About the Book:
Al-Ghazzali on Poverty and Abstinence is the thirty-fourth chapter of the Revival of the Religious Sciences. It falls in the section dealing with the virtues. Ghazzali here considers two themes dear to Islamic devotional literature: poverty and abstinence. Most authoritative collections of prophetic traditions connect them so closely that merely to love ‘poverty’—the most obvious characteristic of the poor—may be held up as a sign of abstinence. This attitude is traceable to the words of the Prophet Muhammad exhorting the faithful to love the poor and describing this love as a key to heaven. The poor, he taught, shall enter paradise before the rich ‘by five hundred years’. But behind his love of the poor lay his legendary humility.
The life of poverty on which Ghazzali expatiates in this treatise refers, in short, to what every devoted follower of the Prophet is meant to adopt, not simply an accidental state of destitution that might befall anyone.
What is true piety? What spiritual infirmities impede the path of poverty? These are the questions that preoccupy him in the Book on Poverty and Abstinence. Here, Ghazzali regards the conscious act of abstinence as a supererogatory duty, so long as the devotee does not exchange the spirit of piety for mere form.
Ghazzali composed his treatise for two main reasons: to teach the ordinary believer about inner purification, but partly also to dispel a fear expressed by some sceptics that Sufism might trade outward religious observances for moral licentiousness. The result is a rich tapestry of practises, thoughts, concepts and anecdotes drawn from some of the most fascinating figures in the tradition of practical ethics in Islam, a tradition that harks back to the enduring examples of pre-Islamic prophets like Jesus, Moses and Joseph.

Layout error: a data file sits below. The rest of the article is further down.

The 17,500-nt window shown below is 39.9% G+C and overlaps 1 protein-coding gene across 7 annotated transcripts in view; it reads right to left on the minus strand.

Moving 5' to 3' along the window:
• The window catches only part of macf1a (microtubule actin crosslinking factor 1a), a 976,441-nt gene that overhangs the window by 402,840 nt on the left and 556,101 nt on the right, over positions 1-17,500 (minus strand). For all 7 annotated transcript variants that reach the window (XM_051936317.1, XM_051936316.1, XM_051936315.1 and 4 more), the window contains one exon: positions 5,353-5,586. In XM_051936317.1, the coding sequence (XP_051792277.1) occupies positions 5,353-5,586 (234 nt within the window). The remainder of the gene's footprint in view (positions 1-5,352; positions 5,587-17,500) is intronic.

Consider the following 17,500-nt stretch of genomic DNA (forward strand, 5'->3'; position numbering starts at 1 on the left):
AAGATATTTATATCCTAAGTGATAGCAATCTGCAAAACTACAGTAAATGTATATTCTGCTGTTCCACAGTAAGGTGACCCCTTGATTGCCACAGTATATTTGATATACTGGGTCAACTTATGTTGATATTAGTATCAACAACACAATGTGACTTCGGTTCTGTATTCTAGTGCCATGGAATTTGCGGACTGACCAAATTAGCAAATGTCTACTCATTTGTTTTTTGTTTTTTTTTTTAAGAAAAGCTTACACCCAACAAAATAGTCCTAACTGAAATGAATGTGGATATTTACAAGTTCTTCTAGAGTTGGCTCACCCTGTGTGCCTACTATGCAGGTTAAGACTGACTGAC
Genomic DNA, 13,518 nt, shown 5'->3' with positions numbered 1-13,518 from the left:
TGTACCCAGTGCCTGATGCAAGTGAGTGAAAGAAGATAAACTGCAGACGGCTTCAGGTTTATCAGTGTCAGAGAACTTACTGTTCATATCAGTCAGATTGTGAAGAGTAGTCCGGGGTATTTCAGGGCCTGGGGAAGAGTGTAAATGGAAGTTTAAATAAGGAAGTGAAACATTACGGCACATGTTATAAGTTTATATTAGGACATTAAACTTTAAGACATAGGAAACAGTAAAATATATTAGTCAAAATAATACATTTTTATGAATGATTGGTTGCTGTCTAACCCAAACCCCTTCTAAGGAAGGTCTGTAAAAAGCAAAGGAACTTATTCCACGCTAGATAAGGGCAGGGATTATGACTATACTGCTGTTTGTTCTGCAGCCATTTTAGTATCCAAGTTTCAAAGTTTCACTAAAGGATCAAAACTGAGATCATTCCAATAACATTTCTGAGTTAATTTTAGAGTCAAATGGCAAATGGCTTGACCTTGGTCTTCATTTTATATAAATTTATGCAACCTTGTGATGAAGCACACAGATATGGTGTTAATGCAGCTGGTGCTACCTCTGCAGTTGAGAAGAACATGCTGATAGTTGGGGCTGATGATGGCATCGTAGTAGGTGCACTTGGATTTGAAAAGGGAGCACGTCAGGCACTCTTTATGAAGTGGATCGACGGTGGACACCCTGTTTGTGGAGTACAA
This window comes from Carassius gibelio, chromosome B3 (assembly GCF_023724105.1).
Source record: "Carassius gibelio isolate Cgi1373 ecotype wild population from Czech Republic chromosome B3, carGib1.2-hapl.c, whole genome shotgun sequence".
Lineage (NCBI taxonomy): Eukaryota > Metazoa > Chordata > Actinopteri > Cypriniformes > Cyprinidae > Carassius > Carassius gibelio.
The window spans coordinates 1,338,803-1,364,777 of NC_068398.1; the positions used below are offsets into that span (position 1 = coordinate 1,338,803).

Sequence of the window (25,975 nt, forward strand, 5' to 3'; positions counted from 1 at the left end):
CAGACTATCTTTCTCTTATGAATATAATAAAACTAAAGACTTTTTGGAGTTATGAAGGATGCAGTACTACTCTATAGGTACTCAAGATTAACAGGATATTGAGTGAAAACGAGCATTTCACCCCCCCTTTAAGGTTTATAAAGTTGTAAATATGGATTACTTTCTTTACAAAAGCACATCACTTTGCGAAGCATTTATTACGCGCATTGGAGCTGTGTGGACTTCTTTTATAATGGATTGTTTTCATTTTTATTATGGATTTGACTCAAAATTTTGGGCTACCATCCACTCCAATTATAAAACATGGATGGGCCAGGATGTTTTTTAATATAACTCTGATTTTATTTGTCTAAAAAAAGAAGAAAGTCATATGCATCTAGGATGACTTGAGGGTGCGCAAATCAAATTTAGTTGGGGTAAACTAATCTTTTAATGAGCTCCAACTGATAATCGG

About the Author:
Abu Hamid Muhammad, famous in the world of learning as al-Ghazzal was born in 450 AH (1058 A.D). in Persia . He graduated from the Nizamia Madressa at Nishapur, with distinction.a very famous educational institution in Nishapur. Later he was appointed as a teacher at the Nizamia College in Baghdad, where he proved very successful in imparting knowledge to the scholars under his care. This valuable gift of sustaining interest of his pupils and passing on his knowledge to them made him so famous that students from all parts of the country flocked to study under him.
Imam al-Ghazzali was fondly referred to as the "Hujjat-ul-lslam", Proof of Islam, He is honoured as a scholar and a saint by learned men all over the world.
Imam al-Ghazzali's life was spent in self-sacrificing service of God and his fellowmen. He left behind him a fine example for all men to follow. He died in 505 AH He remains one of the most celebrated scholars in the history of Islamic thought. His exceptional life and works continue to be indispensable in the study of jurisprudence, theology, philosophy and mysticism. The books that he left behind were the result of an inquisitive mind that began the quest for knowledge at a very early stage.
About the Translator:
Dr Anthony Shaker holds a PhD in Islamic Studies from McGill University and is the author of Thinking in the Language of Reality: Sadr al-Din Qunawi and the Philosophy of Reason. He writes on the philosophical traditions of Islam, contemporary developments around the world, and is a professional consultant and researcher.